He considered her a friend, truly; that much was confirmed by how he felt when he saw her get injured at the count. And he would have loved it if, had he asked her if she would like to take a walk with him sometime, she had answered as she had the first time they spoke: "Suppose I do..." in the same dare-me way. He would have gladly played that game with her all afternoon- "I don't suppose you'd want me to hold your hand, I don't suppose you'd like me to kiss you now..." - walking along the brook behind the estate as sun burned out.

He'd done all that before, but not since he'd been in England. He found he didn't care much for the women he met here. They were cool and reserved, not like the girls back home, though it often got them into trouble. Lady Sybil, with her bright eyes and buoyant spirit, was the only girl who had captured his imagination since he had arrived in this country. It should not have been a surprise to realize it was because she reminded him of home.

But, it was probably for the better, he thought, crossing his arms behind his head on the pillow.

Lady Sybil was just 17; he was 22, nearly 23, and well beyond his schoolboy days. He had already lived through that phase of life that was upon her: crushes and silly letters, tearful confrontations and inevitable conversations. As his mother had once told him, after a girl who'd shrugged off his advances threw her schoolbag at him when she'd found him in an alleyway a block from girls' high kissing someone else, "A girl at that age changes what she wants from one day to the next and she doesn't know what any of it means anyway."

Would he enjoy stealing kisses with Lady Sybil around the estate? He surely would. But would he like her her hanging around the cottage with tear-stained cheeks, trading all their lively conversations about politics and ambitions for endless exposition about every eyelash flutter exchanged between them and what it means? He had never been interested in that, and Irish girls had far more to do with their time than sit about the parlor and moon over boys. No, that was nothing he wanted to take on, especially when there were so few free hours in the day and so much to read, write, and plan for the future.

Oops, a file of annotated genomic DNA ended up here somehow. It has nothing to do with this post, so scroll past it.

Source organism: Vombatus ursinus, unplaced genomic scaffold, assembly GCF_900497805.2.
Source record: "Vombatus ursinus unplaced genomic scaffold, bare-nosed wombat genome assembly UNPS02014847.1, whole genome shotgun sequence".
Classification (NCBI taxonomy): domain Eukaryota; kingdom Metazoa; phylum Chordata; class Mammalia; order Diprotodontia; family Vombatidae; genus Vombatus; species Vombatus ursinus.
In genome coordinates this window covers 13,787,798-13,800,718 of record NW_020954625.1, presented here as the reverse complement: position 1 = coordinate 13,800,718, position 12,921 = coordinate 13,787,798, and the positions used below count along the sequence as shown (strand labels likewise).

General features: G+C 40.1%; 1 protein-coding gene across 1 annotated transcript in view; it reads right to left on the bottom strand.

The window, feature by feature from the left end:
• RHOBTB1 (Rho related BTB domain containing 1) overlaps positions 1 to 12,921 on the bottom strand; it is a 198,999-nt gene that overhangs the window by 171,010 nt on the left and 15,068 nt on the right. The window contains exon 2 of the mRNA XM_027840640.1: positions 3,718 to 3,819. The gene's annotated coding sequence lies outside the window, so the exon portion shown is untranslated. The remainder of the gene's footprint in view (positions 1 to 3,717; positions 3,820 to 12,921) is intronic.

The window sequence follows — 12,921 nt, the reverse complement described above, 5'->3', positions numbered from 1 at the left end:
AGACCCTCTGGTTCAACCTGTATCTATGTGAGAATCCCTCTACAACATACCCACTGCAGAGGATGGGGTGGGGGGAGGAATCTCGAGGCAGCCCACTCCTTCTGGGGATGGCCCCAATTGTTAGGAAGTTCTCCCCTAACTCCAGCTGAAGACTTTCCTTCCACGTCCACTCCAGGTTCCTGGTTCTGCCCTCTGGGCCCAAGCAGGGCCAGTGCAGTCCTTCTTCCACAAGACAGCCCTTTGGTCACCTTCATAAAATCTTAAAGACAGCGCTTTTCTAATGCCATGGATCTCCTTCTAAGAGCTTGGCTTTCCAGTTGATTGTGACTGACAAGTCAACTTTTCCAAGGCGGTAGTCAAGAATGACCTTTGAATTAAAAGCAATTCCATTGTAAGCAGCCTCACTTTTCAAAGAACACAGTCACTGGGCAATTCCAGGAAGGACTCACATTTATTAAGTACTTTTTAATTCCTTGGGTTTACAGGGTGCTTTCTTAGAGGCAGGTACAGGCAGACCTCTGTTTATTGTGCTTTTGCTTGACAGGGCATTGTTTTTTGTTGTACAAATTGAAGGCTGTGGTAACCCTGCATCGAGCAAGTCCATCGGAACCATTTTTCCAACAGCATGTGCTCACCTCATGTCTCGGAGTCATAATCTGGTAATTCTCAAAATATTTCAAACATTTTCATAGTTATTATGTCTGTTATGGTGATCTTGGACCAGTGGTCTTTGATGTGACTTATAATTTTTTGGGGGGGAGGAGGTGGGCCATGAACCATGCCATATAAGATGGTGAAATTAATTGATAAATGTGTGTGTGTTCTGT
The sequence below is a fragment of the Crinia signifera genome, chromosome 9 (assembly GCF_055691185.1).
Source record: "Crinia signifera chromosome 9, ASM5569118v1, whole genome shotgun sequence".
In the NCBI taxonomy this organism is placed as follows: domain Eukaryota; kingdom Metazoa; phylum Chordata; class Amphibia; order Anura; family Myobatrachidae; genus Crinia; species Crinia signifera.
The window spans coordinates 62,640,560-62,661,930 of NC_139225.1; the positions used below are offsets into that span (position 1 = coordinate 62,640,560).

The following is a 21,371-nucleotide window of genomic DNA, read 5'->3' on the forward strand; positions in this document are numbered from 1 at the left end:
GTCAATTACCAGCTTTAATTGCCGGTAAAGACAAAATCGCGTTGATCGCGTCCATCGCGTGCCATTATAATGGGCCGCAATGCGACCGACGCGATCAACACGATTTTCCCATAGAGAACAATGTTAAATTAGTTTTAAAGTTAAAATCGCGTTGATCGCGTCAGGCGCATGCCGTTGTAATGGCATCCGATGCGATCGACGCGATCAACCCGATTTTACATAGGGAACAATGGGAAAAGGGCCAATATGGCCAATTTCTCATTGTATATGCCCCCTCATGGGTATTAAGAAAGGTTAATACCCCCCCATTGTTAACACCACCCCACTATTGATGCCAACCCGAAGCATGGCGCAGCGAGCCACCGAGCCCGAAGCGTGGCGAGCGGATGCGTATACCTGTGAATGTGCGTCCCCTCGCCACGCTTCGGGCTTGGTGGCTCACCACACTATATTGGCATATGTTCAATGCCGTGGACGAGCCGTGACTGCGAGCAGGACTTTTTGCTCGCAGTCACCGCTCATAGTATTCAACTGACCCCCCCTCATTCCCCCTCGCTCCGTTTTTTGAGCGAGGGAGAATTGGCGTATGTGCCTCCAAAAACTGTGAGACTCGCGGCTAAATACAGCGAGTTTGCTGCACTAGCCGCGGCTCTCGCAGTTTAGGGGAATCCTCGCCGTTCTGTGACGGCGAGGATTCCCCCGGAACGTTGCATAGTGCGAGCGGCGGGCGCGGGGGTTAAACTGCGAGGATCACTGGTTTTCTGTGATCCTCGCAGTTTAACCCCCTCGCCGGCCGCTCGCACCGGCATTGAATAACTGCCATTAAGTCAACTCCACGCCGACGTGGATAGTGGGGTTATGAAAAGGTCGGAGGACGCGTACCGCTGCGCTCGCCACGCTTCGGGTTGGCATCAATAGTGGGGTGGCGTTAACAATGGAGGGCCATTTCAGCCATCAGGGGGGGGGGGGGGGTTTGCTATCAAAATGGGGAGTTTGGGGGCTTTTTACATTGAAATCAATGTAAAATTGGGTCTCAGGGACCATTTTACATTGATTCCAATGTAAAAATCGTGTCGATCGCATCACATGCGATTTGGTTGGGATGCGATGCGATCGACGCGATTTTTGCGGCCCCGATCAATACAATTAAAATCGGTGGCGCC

His immediate future involved working and saving money. The next-term future involved political activism, travel, maybe even a revolution up close. It might involve a love affair (or a few), all short-lived and easily broken, but definitely not a wife and definitely not a family. What would it be like- tonight, for example? Work all day and come home to crying babies and a wife who only wants to talk about the children and the bills? No, no- that was not a life for him.

And Lady Sybil, bright-eyed or not, was on a very different path. She was interested in politics now, but that would probably fade when she became interested in someone, as romantic affection has the power to animate all that's in its orbit.

That thought made him happy, because it meant Lady Sybil would just evolve to her environment, as all nature's creatures were tasked to do. It was entirely possible that in five years, when he had long since left Downton and she were engaged to some lord, she wouldn't even remember the time she had once held hands with the chauffeur.

He suspected though, as a smile spread across his face, that she was remembering it now, in one of the upstairs rooms of that big, grand house. He allowed himself to wander there for a moment- just a moment- to wonder how she was thinking of him. Then he rolled over on his side and lit the lamp. Time for Clausewitz.

He opened the book and was surprised- shocked- to find the words of a woman on the opening page:

"It will naturally excite surprise that a preface by a female hand should accompany a work on such a subject as the present..

As he read the preface, written by Clausewitz's wife, widowed prematurely, he was struck by the assertion that no one but her could have edited an opus work on military strategy and theory, as no one knew his labor, his mind and his heart better. Struck not that she thought it, but that others concurred.

And without even meaning to think it, a thought crossed his mind:

I must show this to Sybil.